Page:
Ye Chen-Izu Receives NHLBI Outstanding Investigator Award of $7.75M for Heart Research

Ye Chen-Izu
Ye Chen-Izu (Reeta Asmai/UC Davis)

Ye Chen-Izu, a professor of biomedical engineering, pharmacology and cardiology at the University of California, Davis, has received an Outstanding Investigator Award from the National Heart, Lung and Blood Institute, or NHLBI, which is part of the National Institutes of Health.  

The award provides $7,758,328 in funding to support Chen-Izu's research into how the heart functions as a smart pump and how mechanical stress such as high blood pressure leads to heart diseases over the next seven years. 

Unlike research grants, the Outstanding Investigator Award does not provide funding for specific projects. The NHLBI offers the award as extended assistance and flexibility on research programs to experienced principal investigators who have proven their ability to make significant contributions in heart, lung, blood or sleep research. 

Since joining UC Davis in 2009, Chen-Izu has pushed the cardiology field forward through her interdisciplinary approaches to biomedical engineering, such as the innovative cell-in-gel technology that allows researchers to study how mechanical load, or physical stress, operates at the cellular and molecular levels in the heart.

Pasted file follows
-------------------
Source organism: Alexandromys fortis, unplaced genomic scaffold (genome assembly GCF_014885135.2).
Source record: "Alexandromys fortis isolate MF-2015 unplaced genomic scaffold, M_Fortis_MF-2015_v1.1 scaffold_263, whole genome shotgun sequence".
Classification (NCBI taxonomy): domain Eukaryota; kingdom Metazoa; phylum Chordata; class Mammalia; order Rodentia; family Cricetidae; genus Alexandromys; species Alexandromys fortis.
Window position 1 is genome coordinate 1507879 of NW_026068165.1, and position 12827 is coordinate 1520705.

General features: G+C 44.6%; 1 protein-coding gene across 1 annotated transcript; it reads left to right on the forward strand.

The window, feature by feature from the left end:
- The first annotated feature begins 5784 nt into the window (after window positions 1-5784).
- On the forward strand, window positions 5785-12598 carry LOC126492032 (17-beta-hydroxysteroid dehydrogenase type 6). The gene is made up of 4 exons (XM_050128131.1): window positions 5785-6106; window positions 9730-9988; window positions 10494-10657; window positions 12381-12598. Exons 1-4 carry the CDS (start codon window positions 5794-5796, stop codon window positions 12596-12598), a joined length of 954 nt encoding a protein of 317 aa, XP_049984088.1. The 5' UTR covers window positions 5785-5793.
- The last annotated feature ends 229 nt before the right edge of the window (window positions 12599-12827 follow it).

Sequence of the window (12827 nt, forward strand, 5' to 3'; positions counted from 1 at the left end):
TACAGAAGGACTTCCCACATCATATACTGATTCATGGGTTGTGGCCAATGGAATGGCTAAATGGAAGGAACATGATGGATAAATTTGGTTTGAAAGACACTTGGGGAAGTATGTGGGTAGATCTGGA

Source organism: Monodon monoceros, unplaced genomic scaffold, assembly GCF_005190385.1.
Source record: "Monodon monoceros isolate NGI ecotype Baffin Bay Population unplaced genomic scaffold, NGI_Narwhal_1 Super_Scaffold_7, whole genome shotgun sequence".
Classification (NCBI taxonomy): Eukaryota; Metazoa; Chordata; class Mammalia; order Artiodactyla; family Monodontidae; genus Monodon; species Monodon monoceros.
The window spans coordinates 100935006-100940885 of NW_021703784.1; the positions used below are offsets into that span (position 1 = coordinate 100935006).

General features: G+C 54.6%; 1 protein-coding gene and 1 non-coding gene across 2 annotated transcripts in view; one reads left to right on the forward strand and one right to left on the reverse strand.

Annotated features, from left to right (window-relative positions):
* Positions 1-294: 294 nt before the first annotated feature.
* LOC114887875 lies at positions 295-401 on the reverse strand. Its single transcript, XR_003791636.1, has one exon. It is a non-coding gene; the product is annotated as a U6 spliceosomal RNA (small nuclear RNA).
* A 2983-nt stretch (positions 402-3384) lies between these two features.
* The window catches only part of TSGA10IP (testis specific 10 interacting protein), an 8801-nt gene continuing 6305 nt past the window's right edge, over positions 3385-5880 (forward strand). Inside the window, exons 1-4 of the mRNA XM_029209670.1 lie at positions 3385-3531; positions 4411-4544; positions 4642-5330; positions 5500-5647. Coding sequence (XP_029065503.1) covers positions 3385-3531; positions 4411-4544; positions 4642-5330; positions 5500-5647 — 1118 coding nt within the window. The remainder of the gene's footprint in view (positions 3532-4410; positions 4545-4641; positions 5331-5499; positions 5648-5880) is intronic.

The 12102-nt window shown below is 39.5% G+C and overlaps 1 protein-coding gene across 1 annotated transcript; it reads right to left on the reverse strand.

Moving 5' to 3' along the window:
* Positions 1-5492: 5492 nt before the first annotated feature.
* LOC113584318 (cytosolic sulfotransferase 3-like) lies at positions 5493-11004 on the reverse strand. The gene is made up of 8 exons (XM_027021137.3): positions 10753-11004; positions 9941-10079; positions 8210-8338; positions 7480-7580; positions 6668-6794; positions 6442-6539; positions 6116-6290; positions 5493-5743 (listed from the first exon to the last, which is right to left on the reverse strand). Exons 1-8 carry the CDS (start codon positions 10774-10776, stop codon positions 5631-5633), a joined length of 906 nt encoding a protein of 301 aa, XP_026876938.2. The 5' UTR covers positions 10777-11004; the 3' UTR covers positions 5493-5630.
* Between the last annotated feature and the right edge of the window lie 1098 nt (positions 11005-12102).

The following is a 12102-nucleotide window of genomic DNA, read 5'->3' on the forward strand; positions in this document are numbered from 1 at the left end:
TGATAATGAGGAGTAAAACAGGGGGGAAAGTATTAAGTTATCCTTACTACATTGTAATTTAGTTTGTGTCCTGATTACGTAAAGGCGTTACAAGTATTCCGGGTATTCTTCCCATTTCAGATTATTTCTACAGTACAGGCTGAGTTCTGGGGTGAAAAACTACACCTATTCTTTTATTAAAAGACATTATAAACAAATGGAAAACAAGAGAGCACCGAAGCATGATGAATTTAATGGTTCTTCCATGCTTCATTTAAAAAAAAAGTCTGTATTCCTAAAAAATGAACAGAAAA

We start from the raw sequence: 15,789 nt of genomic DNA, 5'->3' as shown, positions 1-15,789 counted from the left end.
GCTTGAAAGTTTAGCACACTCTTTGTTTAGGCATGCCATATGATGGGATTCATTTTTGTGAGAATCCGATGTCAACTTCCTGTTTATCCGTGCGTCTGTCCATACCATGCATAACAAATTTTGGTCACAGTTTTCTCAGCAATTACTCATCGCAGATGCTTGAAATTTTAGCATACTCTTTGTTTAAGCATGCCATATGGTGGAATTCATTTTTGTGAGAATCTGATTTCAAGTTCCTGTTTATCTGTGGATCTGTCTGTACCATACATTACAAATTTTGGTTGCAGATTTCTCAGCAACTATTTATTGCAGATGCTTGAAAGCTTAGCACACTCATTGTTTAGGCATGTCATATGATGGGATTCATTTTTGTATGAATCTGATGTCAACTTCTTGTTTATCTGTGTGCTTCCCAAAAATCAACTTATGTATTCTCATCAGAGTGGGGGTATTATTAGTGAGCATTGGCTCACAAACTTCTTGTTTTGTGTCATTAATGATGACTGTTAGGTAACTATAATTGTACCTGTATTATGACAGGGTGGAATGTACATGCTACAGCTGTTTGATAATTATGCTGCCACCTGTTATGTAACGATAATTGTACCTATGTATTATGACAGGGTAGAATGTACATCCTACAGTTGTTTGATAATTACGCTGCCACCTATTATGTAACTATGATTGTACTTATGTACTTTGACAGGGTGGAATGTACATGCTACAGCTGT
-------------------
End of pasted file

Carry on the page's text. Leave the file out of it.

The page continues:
"Hypertension is very common in the adult population," she said. "However, the cellular and molecular mechanisms linking mechanical load to heart diseases still remain a mystery. Hence, it is important to study the mechanisms and develop better drug therapies to prevent heart diseases."

While it has been known for a long time that the heart can autoregulate itself in response to mechanical load changes in our daily activities, the mechanisms deep inside the heart driving those changes are not well understood.  

The thought is through understanding how these mechanisms work, we can better design treatments for heart diseases, which remain the leading cause of death globally, according to the World Health Organization 

Throughout her research program supported by the Outstanding Investigator Award, Chen-Izu and her team will use their innovative technology to mimic the conditions of the heart to better examine and understand how the heart responds at the cellular and molecular level to certain stressors. With the advancements they are able to create through engineering new biomedical technology, Chen-Izu also aims to identify drug targets to design better medications for heart diseases and to create a platform to screen medicine for cardiotoxicity, or heart damage, potential.  

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